Joining pipe

Piping refers to the overall network of pipes, fittings, flanges, valves, and other components that comprise a conduit system to convey liquids. Whether a piping system is used to convey fluids from one point to another or to process and condition the fluid, piping connections serve an important role in the operation of the system.

10/01/2001


Sections:
Threaded
Welded
Soldered
Compression
Crimped or grooved
Cemented

Sidebars:
Types of pipe joints

Piping refers to the overall network of pipes, fittings, flanges, valves, and other components that comprise a conduit system to convey liquids. Whether a piping system is used to convey fluids from one point to another or to process and condition the fluid, piping connections serve an important role in the operation of the system.

Pipes can conduct fluid under gravity, vacuum, low-pressure, or high pressure in a process, pneumatic, or hydraulic system. Depending on the application, pipe connections can take a variety of forms.

Pipe and fittings are produced in a wide range of materials including; ductile or cast iron, malleable iron, brass, copper, cast steel, plastic, and fiberglass.

Pipe joints can be permanent or mechanically joined, allowing disconnection. Permanent joints involve welding or crimping metal pipe and cementing plastic pipe. Joints that can be taken apart include threaded, flanged, and coupled designs. Flanges can be loose, threaded, or welded to pipe ends and are used on metal and plastic pipe.

Threaded


Threading is one of the most popular and least expensive methods of joining steel pipe. The tapered male fitting is forced into the tapered female fitting. Yielding metal creates a seal. Threads other than taper pipe threads can be used for piping connections where tightness of the joint depends on a seal weld or seating surface other than the threads. While threaded joints can be dismantled, it is preferable to use unions. Threaded pipe is available in sizes from 1/16-24-in. OD.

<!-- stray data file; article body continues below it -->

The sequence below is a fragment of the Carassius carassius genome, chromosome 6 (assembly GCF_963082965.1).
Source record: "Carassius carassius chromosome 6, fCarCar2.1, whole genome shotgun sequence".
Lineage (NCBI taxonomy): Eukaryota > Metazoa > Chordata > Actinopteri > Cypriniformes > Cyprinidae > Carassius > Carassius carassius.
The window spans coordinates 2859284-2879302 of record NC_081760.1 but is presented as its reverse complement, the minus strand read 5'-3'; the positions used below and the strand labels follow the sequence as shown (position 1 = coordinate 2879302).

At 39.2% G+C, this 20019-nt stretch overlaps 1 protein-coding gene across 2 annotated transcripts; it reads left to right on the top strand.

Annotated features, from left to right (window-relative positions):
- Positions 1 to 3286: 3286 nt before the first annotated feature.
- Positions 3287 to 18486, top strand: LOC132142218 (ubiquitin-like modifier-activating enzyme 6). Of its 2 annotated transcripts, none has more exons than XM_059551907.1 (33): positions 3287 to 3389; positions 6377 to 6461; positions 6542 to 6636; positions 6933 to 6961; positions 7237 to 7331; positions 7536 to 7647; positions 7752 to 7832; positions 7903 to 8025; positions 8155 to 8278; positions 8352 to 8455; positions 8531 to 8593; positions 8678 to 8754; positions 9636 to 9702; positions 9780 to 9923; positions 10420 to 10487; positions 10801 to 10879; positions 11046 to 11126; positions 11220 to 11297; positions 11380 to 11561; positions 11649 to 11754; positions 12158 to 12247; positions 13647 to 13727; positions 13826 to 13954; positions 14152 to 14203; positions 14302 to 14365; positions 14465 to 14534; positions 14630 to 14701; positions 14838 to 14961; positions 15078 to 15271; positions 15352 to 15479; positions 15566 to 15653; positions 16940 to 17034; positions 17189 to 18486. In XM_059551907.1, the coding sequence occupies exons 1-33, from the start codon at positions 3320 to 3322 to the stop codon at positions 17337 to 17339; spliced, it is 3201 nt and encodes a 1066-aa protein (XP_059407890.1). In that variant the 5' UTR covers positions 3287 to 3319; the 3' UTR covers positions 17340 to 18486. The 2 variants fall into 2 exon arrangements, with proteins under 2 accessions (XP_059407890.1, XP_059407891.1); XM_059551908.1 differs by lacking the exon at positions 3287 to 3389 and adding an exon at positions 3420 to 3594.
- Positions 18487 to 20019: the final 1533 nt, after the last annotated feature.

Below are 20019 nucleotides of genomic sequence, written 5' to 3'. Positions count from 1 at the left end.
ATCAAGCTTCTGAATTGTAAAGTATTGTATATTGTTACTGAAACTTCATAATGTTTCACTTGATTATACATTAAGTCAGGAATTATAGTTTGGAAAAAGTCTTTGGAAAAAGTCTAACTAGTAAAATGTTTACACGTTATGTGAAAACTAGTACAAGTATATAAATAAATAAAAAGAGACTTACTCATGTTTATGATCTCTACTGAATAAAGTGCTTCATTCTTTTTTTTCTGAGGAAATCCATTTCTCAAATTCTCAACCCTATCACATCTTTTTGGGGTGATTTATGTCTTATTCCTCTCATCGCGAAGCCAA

Welded


Welded joints are commonly used with steel pipe because these joints are stronger and less prone to leakage than threaded and flanged joints. Also, this method does not add weight to the piping system as flanges do or require a pipe wall thick enough to be threaded.

Pipe up to 2-in. size is generally socket-fitting, fillet welded. Larger pipe, 3-36 in., is usually butt welded. The most common joint is the circumferential butt joint. During the welding procedure, to avoid entrance of welding material into the pipe, backing rings may be used.

Soldered


A soldered joint is a rigid, pressure-type joint made with a filler metal that, when heated to its melting point, is drawn into the annular space between pipe and fitting by capillary action. This type of joint is generally limited to pipe up to 8 in. because of the difficulty of applying heat evenly to the joint.

Brazing is similar to soldering except higher heat is required for the filler metal. It is used where higher pressure ratings are required.

Compression


Compression couplings usually can be used with all types of pipe and do not require any pipe preparation. They consist of an inner elastomeric gasket and an outer metallic sleeve with integral bolts for compressing the gasket. They are available for pipe up to 144-in. OD

Crimped or grooved


The use of mechanical joints in piping systems is becoming popular. A crimped joint is designed to join light-wall steel and copper pipe up to 2-in. OD. The grooved joint is designed for joining any type of pipe, metallic or nonmetallic, that is capable of being cut or roll grooved, up to 42-in. OD.

Cemented


Solvent joining can be used on vinyl pipe, ABS, PVC, and CPVC, available up to 12-in. OD. Polyolefin, PE, PP, PB, and PVDF pipes require heat fusion and are available up to 6-in. OD. Fiberglass pipe requires an adhesive, resin impregnated fabric, or threads to make a joint. It is readily available in sizes from 1/2-144-in. OD.

Pl ant Engineering magazine extends its appreciation to McGraw-Hill for providing the 7 th Edition of Piping Handbook (ISBN 0-07-047106-1) as a reference in the preparation of this article.



Types of pipe joints

Permanent

Welded

Soldered

Crimped or grooved

Cemented

Detachable

Threaded

Compression



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